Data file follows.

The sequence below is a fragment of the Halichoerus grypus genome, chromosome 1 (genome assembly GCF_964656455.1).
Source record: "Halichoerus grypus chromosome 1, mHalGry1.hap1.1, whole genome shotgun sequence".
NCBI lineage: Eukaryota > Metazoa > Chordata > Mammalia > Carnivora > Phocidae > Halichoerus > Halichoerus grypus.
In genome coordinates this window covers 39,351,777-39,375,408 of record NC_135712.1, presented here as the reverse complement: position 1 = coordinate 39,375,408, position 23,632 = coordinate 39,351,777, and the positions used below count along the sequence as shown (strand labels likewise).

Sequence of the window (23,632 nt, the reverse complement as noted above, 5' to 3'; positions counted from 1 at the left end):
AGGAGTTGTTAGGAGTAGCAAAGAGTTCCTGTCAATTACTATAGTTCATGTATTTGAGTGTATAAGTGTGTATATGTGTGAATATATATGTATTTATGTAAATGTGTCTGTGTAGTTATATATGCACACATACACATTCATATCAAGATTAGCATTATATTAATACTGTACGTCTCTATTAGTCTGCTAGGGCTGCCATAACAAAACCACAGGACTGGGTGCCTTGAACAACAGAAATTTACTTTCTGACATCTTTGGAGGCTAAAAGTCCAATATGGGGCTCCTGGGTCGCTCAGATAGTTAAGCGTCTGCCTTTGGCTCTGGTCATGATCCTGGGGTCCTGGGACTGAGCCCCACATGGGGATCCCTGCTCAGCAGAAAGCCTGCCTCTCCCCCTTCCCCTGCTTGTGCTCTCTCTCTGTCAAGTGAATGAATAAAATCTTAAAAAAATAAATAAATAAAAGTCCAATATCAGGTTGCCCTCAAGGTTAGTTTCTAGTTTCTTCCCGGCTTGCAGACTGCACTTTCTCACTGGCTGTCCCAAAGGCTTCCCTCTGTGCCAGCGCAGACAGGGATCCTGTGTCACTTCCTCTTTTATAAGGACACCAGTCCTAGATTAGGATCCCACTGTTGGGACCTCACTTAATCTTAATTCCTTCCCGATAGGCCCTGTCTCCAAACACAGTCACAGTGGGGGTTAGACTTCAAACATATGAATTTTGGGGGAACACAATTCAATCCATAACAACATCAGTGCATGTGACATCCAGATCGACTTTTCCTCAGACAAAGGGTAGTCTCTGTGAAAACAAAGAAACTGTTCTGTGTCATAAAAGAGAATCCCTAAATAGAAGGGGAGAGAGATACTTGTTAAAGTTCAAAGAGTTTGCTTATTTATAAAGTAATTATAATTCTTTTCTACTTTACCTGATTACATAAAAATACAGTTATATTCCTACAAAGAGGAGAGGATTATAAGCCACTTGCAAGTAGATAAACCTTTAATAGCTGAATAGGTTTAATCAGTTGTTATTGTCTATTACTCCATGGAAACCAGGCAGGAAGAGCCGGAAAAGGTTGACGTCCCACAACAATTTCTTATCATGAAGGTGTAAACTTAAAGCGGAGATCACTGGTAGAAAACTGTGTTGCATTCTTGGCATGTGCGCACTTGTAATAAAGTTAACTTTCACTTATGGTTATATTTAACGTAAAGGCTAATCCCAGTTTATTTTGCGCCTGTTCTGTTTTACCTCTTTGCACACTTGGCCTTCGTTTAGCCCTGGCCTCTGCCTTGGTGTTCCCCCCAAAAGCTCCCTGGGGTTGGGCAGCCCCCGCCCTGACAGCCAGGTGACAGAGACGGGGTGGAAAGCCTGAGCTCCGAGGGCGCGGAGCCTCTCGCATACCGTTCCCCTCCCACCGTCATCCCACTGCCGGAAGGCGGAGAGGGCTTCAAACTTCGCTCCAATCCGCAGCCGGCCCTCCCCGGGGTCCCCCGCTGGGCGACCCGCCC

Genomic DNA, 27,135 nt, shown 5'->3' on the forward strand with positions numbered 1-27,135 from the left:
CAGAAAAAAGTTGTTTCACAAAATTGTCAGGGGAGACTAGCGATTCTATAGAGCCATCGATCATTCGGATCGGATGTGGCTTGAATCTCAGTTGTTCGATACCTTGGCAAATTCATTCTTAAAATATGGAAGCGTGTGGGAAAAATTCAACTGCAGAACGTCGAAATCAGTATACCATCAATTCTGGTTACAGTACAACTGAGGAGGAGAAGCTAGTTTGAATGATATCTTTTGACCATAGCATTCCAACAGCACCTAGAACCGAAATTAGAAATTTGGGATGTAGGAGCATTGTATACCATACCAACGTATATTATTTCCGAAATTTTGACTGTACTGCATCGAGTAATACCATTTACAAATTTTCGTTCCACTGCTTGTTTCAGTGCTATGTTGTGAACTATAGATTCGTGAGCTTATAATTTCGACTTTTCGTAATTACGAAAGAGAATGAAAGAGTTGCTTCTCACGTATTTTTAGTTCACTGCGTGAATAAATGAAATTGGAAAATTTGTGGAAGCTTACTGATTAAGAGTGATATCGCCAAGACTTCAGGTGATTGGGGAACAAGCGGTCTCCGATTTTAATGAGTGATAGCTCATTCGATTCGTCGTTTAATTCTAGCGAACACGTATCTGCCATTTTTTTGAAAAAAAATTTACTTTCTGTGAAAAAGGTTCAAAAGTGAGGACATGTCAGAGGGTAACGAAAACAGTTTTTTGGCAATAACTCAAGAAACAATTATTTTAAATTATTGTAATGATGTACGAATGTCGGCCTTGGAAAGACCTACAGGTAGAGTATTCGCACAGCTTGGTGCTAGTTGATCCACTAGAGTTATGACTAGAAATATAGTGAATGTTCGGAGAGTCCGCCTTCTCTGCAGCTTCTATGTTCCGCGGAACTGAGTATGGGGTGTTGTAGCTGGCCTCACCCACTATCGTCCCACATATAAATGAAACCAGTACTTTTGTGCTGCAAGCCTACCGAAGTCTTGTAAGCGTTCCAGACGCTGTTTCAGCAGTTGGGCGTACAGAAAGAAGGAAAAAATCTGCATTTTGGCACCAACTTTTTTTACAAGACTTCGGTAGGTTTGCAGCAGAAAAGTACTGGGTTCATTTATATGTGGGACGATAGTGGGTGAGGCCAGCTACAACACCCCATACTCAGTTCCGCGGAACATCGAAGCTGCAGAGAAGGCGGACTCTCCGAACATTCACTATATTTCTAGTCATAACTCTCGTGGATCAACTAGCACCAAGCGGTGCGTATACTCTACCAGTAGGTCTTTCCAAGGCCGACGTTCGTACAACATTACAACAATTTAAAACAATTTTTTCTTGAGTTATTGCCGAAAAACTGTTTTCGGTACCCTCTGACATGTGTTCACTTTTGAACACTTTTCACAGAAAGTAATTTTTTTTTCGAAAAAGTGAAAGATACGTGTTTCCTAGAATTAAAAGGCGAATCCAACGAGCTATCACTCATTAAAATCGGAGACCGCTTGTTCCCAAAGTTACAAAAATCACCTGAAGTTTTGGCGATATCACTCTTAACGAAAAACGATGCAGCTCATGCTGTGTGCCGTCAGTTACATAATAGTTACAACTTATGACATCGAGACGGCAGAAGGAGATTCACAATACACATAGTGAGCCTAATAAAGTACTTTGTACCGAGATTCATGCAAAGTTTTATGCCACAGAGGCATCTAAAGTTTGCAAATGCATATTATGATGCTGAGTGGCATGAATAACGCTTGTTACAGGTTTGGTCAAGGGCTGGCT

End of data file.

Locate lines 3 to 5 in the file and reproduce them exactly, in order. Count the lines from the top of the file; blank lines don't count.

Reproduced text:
NCBI lineage: Eukaryota > Metazoa > Chordata > Mammalia > Carnivora > Phocidae > Halichoerus > Halichoerus grypus.
In genome coordinates this window covers 39,351,777-39,375,408 of record NC_135712.1, presented here as the reverse complement: position 1 = coordinate 39,375,408, position 23,632 = coordinate 39,351,777, and the positions used below count along the sequence as shown (strand labels likewise).

Sequence of the window (23,632 nt, the reverse complement as noted above, 5' to 3'; positions counted from 1 at the left end):